Similar claims were made by several popular Twitter accounts in South Africa, including an anonymous account with more than 860,000 followers.

South African health officials said this week that the falsehoods were hindering their effort to expand testing for COVID-19. Many people were reluctant to be tested and had to be begged to co-operate, they said.

The use of disinformation to turn people against the testing campaign is “destructive and criminal,” said Siviwe Gwarube, member of parliament for the opposition Democratic Alliance party.

Ryan Cummings, a director of Signal Risk, an Africa-based political and security risk consultancy, noted that the spread of disinformation has caused severe problems for health efforts in Africa in the past. Health workers who fought to contain polio outbreaks in Nigeria and the Ebola outbreak in the Democratic Republic of the Congo were hampered by false rumours that they were secretly inflicting harm on people.

“Disinformation of this nature can spread faster than any virus and ends up costing lives, both of communities in dire need of medical services and the front-line workers administering health interventions,” Mr. Cummings said.

Story continues below advertisement

Because of the frequent use of encrypted messages to spread false information about issues such as the coronavirus, WhatsApp announced on Tuesday that it will be imposing limits on the forwarding of texts.

When messages have already been forwarded to a chain of five or more people, they will be marked and limited, so that they can only be sent on to individuals.

“We’ve seen a significant increase in the amount of forwarding, which users have told us can feel overwhelming and can contribute to the spread of misinformation,” the company said on its blog.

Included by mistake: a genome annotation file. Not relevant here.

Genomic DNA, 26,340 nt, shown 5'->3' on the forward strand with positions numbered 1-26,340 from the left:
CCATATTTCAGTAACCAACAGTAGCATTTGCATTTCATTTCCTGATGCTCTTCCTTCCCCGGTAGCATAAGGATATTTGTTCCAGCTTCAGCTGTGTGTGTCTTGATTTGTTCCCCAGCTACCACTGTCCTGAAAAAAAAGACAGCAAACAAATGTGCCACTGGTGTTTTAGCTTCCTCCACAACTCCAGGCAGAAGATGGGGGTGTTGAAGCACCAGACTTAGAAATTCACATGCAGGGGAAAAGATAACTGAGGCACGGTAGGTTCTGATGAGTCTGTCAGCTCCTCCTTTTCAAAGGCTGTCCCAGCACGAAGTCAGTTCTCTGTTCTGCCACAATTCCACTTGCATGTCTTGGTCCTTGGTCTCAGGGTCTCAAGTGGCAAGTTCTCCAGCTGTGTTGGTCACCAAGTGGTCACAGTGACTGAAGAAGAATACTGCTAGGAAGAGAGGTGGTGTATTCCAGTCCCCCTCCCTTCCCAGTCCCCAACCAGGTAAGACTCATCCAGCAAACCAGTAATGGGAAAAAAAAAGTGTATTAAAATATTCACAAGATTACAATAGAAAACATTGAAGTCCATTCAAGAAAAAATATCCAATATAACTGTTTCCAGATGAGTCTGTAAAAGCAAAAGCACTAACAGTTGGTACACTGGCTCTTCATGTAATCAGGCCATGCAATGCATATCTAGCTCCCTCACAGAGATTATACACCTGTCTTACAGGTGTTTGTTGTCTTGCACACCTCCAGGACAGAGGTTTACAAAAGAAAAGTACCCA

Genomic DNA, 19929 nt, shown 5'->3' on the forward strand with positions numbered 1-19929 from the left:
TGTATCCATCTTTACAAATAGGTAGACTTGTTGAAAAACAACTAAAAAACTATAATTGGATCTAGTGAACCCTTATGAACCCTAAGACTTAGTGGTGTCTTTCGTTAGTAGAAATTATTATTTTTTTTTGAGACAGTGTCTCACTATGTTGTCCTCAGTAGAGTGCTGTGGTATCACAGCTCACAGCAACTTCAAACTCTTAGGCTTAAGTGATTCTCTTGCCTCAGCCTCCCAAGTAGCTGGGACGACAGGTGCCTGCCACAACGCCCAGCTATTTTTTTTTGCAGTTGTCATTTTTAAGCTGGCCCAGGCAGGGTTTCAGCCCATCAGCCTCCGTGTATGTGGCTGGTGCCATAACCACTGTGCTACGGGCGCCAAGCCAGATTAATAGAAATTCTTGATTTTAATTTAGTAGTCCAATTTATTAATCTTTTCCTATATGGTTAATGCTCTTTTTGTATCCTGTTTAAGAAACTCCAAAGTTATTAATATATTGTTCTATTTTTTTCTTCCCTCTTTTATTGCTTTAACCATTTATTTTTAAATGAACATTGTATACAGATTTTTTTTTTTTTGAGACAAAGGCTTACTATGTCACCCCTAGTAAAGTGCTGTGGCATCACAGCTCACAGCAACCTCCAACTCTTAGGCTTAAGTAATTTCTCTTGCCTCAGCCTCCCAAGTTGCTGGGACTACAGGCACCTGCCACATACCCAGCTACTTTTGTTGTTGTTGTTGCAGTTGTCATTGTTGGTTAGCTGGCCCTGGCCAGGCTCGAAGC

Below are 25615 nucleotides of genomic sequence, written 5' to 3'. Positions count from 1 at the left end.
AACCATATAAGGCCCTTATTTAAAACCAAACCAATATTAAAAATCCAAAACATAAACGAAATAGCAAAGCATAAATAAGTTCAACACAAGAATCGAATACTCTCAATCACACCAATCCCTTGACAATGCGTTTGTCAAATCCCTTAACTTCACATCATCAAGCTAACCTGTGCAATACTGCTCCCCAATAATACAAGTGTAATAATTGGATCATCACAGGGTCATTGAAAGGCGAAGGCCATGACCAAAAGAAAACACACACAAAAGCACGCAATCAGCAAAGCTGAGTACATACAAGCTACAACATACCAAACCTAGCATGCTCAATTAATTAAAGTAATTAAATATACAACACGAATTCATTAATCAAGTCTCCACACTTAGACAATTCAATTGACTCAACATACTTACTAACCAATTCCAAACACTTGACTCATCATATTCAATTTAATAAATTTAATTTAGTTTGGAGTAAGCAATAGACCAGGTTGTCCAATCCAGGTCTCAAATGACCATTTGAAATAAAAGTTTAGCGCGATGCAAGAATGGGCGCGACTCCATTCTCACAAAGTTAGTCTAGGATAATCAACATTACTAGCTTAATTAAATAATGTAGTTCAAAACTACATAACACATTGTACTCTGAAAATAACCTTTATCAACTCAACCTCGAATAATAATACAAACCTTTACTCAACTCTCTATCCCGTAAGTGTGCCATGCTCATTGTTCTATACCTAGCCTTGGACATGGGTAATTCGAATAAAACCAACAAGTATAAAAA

Sign up for the Coronavirus Update newsletter to read the day’s essential coronavirus news, features and explainers written by Globe reporters.

In the interests of public health and safety, our coronavirus news articles are free for anyone to access. However, The Globe depends on subscription revenue to support our journalism. If you are able, please subscribe to If you are already a subscriber, thank you for your support.

Your subscription helps The Globe and Mail provide readers with critical news at a critical time. Thank you for your continued support. We also hope you will share important coronavirus news articles with your friends and family. In the interest of public health and safety, all our coronavirus news articles are free for anyone to access.

Your Globe

Build your personal news feed

  1. Follow topics and authors relevant to your reading interests.
  2. Check your Following feed daily, and never miss an article. Access your Following feed from your account menu at the top right corner of every page.

Follow the author of this article:

Follow topics related to this article:

View more suggestions in Following Read more about following topics and authors
Report an error Editorial code of conduct
Due to technical reasons, we have temporarily removed commenting from our articles. We hope to have this fixed soon. Thank you for your patience. If you are looking to give feedback on our new site, please send it along to If you want to write a letter to the editor, please forward to

Welcome to The Globe and Mail’s comment community. This is a space where subscribers can engage with each other and Globe staff. Non-subscribers can read and sort comments but will not be able to engage with them in any way. Click here to subscribe.

If you would like to write a letter to the editor, please forward it to Readers can also interact with The Globe on Facebook and Twitter .

Welcome to The Globe and Mail’s comment community. This is a space where subscribers can engage with each other and Globe staff. Non-subscribers can read and sort comments but will not be able to engage with them in any way. Click here to subscribe.

If you would like to write a letter to the editor, please forward it to Readers can also interact with The Globe on Facebook and Twitter .

Welcome to The Globe and Mail’s comment community. This is a space where subscribers can engage with each other and Globe staff.

We aim to create a safe and valuable space for discussion and debate. That means:

  • Treat others as you wish to be treated
  • Criticize ideas, not people
  • Stay on topic
  • Avoid the use of toxic and offensive language
  • Flag bad behaviour

If you do not see your comment posted immediately, it is being reviewed by the moderation team and may appear shortly, generally within an hour.

We aim to have all comments reviewed in a timely manner.

Comments that violate our community guidelines will not be posted.

UPDATED: Read our community guidelines here

Discussion loading ...

To view this site properly, enable cookies in your browser. Read our privacy policy to learn more.
How to enable cookies